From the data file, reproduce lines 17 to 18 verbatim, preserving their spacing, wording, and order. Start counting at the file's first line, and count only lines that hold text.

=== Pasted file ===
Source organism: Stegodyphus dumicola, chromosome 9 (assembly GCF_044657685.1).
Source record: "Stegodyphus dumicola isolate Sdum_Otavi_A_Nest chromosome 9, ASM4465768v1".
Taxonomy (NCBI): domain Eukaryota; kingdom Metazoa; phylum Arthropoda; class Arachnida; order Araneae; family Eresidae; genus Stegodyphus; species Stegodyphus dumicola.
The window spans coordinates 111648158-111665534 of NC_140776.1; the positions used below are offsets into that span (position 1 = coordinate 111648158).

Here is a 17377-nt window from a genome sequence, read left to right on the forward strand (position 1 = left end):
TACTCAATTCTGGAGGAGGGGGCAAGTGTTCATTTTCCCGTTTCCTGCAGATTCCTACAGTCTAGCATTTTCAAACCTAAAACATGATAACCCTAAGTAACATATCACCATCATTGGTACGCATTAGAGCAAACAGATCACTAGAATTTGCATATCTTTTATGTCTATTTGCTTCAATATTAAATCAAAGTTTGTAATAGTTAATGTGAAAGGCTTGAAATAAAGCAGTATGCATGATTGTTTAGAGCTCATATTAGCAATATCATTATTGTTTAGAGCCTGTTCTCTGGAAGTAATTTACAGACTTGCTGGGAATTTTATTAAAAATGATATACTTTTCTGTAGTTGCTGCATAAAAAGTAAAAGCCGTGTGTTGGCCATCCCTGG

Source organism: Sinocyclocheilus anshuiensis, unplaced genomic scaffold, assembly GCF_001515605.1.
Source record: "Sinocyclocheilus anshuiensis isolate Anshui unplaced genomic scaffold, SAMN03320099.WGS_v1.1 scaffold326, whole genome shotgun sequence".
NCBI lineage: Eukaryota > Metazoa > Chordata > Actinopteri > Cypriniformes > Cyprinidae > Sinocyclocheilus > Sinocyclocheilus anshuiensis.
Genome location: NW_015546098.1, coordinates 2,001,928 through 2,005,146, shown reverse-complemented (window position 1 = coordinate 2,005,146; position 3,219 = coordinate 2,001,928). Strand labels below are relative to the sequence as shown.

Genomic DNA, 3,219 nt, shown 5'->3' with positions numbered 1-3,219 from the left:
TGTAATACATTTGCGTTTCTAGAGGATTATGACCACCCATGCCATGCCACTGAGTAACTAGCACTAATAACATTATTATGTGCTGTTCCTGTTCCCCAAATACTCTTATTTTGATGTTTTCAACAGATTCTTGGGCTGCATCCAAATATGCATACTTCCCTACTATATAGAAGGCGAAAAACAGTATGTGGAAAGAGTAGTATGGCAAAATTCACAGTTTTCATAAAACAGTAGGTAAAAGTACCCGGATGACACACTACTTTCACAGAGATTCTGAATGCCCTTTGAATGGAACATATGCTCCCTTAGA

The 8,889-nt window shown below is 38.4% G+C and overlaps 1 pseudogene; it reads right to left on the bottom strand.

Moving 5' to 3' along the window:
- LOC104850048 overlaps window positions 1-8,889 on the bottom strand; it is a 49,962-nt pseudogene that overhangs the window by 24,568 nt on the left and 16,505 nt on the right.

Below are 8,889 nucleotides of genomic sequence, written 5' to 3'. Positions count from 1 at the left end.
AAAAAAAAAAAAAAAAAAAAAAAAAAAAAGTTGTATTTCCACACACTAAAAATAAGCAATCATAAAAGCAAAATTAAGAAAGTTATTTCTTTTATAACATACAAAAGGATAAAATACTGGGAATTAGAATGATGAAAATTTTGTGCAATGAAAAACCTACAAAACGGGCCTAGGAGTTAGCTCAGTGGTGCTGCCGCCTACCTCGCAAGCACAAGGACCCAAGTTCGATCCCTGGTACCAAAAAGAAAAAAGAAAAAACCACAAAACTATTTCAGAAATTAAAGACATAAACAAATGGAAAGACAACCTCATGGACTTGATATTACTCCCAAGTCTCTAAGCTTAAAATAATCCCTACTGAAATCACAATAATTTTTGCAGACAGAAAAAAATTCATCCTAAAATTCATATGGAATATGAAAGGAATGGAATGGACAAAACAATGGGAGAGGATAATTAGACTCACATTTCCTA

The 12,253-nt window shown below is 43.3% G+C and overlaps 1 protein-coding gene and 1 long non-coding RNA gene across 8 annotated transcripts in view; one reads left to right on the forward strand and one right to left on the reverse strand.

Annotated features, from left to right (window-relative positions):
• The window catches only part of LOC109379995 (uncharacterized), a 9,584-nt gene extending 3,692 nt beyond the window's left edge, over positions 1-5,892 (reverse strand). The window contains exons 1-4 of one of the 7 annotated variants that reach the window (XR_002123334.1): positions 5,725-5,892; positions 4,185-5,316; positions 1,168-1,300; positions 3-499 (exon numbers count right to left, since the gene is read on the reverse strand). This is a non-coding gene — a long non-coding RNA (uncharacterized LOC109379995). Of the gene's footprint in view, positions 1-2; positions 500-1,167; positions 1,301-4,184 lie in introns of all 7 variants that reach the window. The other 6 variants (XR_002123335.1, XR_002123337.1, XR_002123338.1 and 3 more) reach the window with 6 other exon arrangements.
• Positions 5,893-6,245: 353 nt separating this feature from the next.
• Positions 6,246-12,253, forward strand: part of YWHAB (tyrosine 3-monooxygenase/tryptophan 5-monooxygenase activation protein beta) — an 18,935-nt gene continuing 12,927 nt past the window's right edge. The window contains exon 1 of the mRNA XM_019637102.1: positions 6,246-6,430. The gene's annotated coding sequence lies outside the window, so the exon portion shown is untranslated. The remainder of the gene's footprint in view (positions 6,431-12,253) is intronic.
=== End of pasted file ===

AAAAAAAAAAAAAAAAAAAAAAAAAAAAAGTTGTATTTCCACACACTAAAAATAAGCAATCATAAAAGCAAAATTAAGAAAGTTATTTCTTTTATAACATACAAAAGGATAAAATACTGGGAATTAGAATGATGAAAATTTTGTGCAATGAAAAACCTACAAAACGGGCCTAGGAGTTAGCTCAGTGGTGCTGCCGCCTACCTCGCAAGCACAAGGACCCAAGTTCGATCCCTGGTACCAAAAAGAAAAAAGAAAAAACCACAAAACTATTTCAGAAATTAAAGACATAAACAAATGGAAAGACAACCTCATGGACTTGATATTACTCCCAAGTCTCTAAGCTTAAAATAATCCCTACTGAAATCACAATAATTTTTGCAGACAGAAAAAAATTCATCCTAAAATTCATATGGAATATGAAAGGAATGGAATGGACAAAACAATGGGAGAGGATAATTAGACTCACATTTCCTA

The 12,253-nt window shown below is 43.3% G+C and overlaps 1 protein-coding gene and 1 long non-coding RNA gene across 8 annotated transcripts in view; one reads left to right on the forward strand and one right to left on the reverse strand.